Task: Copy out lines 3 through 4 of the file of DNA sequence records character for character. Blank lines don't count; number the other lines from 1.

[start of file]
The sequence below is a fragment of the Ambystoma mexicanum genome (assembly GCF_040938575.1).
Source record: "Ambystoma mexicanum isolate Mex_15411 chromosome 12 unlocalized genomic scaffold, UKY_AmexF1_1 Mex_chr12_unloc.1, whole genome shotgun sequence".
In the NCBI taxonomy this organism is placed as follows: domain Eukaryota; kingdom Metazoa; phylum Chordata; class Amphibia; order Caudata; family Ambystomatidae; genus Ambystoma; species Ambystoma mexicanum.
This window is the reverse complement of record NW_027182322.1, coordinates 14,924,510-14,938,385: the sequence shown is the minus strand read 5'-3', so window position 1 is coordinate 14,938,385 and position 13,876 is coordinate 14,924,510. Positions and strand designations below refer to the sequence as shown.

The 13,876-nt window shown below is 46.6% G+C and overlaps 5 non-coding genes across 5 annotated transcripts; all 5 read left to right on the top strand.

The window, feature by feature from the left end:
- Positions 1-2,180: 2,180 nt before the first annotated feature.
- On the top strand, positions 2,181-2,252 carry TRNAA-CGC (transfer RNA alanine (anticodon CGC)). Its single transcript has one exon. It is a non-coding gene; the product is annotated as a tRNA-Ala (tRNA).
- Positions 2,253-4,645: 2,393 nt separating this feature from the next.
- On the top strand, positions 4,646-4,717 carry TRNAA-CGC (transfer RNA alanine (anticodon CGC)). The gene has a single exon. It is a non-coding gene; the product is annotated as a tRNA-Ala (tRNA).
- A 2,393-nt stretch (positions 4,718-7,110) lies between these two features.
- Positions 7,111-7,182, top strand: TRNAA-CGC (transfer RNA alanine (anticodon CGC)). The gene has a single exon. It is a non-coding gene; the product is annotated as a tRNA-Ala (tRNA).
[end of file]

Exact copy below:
In the NCBI taxonomy this organism is placed as follows: domain Eukaryota; kingdom Metazoa; phylum Chordata; class Amphibia; order Caudata; family Ambystomatidae; genus Ambystoma; species Ambystoma mexicanum.
This window is the reverse complement of record NW_027182322.1, coordinates 14,924,510-14,938,385: the sequence shown is the minus strand read 5'-3', so window position 1 is coordinate 14,938,385 and position 13,876 is coordinate 14,924,510. Positions and strand designations below refer to the sequence as shown.